Antonio Forcione is an acoustic guitarist, multi-instrumentalist, composer and very much a citizen of the world when it comes to speaking the language of music.
When we caught up with Anonio he was in the middle of ten solo performances at the Edinburgh Festival but he was there to learn as much as perform.
“It is like being somewhere exotic where you can try all these amazing spices in one place. It is inspiring. If you choose what to see carefully you will see things you will remember for the rest of your life.”
Antonio hails from Southern Italy where he started performing in a band with his brother at the age of 13. With a couple of older friends they would pile into a car and travel to villages to play at local festivals.
Antonio would play guitar and occasionally the drums and bass. The boys earned some pocket money and Antonio began to hone his craft on the guitar, working out new compositions and feeding his soul..
Since then Antonio has played everywhere from huge stadiums in Madrid to busking on a street corner and still for him it the journey that is important - absorbing everything and following his dream. “If you don’t have dreams - that is when you grow old’, he says.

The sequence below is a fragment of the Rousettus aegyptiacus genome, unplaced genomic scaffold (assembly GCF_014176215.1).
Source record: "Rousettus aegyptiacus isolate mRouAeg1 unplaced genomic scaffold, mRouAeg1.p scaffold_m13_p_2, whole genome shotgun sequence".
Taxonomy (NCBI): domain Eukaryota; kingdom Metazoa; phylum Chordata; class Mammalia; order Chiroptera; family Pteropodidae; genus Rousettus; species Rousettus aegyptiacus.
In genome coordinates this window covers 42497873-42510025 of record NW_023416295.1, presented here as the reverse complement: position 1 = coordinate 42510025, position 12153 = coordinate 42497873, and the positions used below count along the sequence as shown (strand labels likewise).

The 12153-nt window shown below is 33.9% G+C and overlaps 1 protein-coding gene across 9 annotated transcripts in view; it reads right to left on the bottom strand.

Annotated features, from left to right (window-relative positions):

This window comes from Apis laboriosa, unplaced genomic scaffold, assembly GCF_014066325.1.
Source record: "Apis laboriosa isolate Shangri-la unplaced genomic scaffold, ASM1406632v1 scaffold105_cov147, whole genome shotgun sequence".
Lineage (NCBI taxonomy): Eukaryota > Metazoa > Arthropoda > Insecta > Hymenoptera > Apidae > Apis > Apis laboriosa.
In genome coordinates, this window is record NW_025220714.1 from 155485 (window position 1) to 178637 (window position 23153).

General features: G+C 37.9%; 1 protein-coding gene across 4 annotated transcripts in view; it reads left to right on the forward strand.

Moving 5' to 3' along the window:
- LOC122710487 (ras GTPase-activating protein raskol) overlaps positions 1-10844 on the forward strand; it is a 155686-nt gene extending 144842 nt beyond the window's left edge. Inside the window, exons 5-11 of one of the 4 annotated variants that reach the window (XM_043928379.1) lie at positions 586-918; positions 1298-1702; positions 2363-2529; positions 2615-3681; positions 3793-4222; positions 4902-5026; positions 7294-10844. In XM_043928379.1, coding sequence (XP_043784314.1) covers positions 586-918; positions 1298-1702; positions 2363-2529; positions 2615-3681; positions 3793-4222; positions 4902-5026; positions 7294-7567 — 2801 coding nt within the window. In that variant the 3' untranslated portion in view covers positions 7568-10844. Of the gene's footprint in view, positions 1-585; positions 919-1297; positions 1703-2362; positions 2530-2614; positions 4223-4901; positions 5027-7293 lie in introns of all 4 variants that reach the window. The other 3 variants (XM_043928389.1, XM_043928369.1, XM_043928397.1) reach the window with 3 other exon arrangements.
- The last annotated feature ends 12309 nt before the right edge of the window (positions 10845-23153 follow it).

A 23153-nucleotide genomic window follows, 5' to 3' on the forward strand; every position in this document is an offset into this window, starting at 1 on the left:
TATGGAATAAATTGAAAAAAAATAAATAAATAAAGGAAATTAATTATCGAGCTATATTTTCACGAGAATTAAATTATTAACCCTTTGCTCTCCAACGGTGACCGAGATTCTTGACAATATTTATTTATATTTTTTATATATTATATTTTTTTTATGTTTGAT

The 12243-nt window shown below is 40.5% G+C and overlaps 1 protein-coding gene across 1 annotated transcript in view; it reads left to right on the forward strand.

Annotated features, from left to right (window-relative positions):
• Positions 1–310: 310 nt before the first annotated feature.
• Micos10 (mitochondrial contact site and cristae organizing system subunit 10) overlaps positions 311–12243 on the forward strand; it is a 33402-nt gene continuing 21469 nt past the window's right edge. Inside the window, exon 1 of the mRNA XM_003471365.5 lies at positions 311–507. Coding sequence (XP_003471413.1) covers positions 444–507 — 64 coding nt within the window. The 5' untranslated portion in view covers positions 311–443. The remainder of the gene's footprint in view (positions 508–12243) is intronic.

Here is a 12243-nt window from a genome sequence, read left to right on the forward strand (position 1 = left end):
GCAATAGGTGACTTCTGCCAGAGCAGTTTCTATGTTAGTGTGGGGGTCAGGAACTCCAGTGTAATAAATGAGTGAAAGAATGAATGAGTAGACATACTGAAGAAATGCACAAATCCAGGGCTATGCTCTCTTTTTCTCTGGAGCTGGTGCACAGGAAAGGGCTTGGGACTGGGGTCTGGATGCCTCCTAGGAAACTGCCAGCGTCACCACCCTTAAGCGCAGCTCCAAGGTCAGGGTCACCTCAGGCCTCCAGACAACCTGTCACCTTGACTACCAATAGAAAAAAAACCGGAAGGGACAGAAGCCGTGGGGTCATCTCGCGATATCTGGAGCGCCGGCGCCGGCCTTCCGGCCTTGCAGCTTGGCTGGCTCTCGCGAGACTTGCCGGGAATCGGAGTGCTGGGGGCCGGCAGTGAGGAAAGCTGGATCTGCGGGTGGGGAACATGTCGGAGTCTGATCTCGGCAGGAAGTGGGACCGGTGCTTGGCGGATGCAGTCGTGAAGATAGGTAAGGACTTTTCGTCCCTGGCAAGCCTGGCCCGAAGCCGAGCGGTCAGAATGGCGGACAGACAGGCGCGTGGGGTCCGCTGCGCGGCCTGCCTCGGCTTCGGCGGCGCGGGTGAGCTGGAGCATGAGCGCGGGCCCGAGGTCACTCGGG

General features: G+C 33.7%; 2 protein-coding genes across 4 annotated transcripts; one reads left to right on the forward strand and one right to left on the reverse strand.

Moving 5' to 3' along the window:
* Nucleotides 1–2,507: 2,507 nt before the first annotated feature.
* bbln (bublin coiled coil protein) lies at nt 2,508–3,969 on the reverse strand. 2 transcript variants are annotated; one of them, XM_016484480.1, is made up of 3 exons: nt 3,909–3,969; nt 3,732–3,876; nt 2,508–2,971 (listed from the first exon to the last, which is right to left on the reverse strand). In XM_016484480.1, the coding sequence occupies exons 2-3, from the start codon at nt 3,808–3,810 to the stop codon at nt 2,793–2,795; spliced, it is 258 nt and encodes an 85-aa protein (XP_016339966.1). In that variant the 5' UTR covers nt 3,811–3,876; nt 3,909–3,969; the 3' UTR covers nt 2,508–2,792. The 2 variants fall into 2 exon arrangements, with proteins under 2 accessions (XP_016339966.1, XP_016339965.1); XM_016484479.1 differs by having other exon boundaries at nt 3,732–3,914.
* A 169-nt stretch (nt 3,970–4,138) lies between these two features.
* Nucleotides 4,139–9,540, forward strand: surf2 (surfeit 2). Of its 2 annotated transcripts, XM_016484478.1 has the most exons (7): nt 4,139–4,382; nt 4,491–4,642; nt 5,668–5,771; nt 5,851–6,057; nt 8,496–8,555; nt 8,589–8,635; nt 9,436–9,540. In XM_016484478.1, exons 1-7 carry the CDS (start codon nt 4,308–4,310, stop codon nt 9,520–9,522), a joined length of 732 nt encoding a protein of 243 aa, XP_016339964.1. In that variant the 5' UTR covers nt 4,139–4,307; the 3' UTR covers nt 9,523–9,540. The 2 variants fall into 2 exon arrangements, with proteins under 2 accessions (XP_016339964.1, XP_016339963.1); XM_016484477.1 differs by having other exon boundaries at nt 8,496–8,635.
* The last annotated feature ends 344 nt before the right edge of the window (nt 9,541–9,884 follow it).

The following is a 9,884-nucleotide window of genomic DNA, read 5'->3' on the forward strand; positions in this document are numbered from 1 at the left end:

Absorbing cultures and music has defined Antonio. He has played with ‘incredible’ musicians in small African villages who are still undiscovered.
In Edinburgh he temporarily abandoned his jazz and world music influences to play Motown covers of Stevie Wonder and Marvin Gaye numbers.
There are no musical borders as far as Antonio is concerned: “There is jazz and classical and in between those is a whole universe of sound.”
“In September he will fly to Cuba to immerse himself in the country’s incredibly rich musical culture. There is no money in this - he says - it is a poor country, but there are some amazing musicians and to play with them will be enough.
“I am always absorbing and learning, he adds “I am a very curious soul and You never stop learning and discovering new things.
He will be joined on stage in Rye by Brazilian percussionist Adriano Adewale who has played with Jools Holland is a specialist at cross-art form.
Commenting on playing in Rye he said: “I come here to play music. I never ever judge a venue by its size - some of the best performances I have given have been in front of my fire at home.”